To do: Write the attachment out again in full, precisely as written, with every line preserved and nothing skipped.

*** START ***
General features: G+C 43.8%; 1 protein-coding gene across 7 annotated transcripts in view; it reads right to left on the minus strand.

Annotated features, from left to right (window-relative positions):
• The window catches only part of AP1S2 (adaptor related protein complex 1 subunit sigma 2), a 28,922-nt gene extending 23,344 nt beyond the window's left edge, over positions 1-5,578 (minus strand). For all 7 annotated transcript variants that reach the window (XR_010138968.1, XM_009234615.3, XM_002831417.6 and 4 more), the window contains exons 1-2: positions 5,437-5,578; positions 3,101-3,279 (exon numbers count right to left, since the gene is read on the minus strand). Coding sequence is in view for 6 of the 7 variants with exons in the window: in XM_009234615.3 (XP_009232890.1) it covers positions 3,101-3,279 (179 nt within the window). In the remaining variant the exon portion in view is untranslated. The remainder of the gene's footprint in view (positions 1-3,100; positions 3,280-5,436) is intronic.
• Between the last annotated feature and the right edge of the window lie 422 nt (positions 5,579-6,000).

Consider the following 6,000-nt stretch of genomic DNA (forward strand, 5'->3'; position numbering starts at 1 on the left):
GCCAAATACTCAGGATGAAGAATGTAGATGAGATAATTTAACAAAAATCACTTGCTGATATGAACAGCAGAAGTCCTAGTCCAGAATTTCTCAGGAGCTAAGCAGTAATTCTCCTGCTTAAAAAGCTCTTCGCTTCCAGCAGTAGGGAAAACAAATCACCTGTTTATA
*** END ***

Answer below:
General features: G+C 43.8%; 1 protein-coding gene across 7 annotated transcripts in view; it reads right to left on the minus strand.

Annotated features, from left to right (window-relative positions):
• The window catches only part of AP1S2 (adaptor related protein complex 1 subunit sigma 2), a 28,922-nt gene extending 23,344 nt beyond the window's left edge, over positions 1-5,578 (minus strand). For all 7 annotated transcript variants that reach the window (XR_010138968.1, XM_009234615.3, XM_002831417.6 and 4 more), the window contains exons 1-2: positions 5,437-5,578; positions 3,101-3,279 (exon numbers count right to left, since the gene is read on the minus strand). Coding sequence is in view for 6 of the 7 variants with exons in the window: in XM_009234615.3 (XP_009232890.1) it covers positions 3,101-3,279 (179 nt within the window). In the remaining variant the exon portion in view is untranslated. The remainder of the gene's footprint in view (positions 1-3,100; positions 3,280-5,436) is intronic.
• Between the last annotated feature and the right edge of the window lie 422 nt (positions 5,579-6,000).

Consider the following 6,000-nt stretch of genomic DNA (forward strand, 5'->3'; position numbering starts at 1 on the left):
GCCAAATACTCAGGATGAAGAATGTAGATGAGATAATTTAACAAAAATCACTTGCTGATATGAACAGCAGAAGTCCTAGTCCAGAATTTCTCAGGAGCTAAGCAGTAATTCTCCTGCTTAAAAAGCTCTTCGCTTCCAGCAGTAGGGAAAACAAATCACCTGTTTATA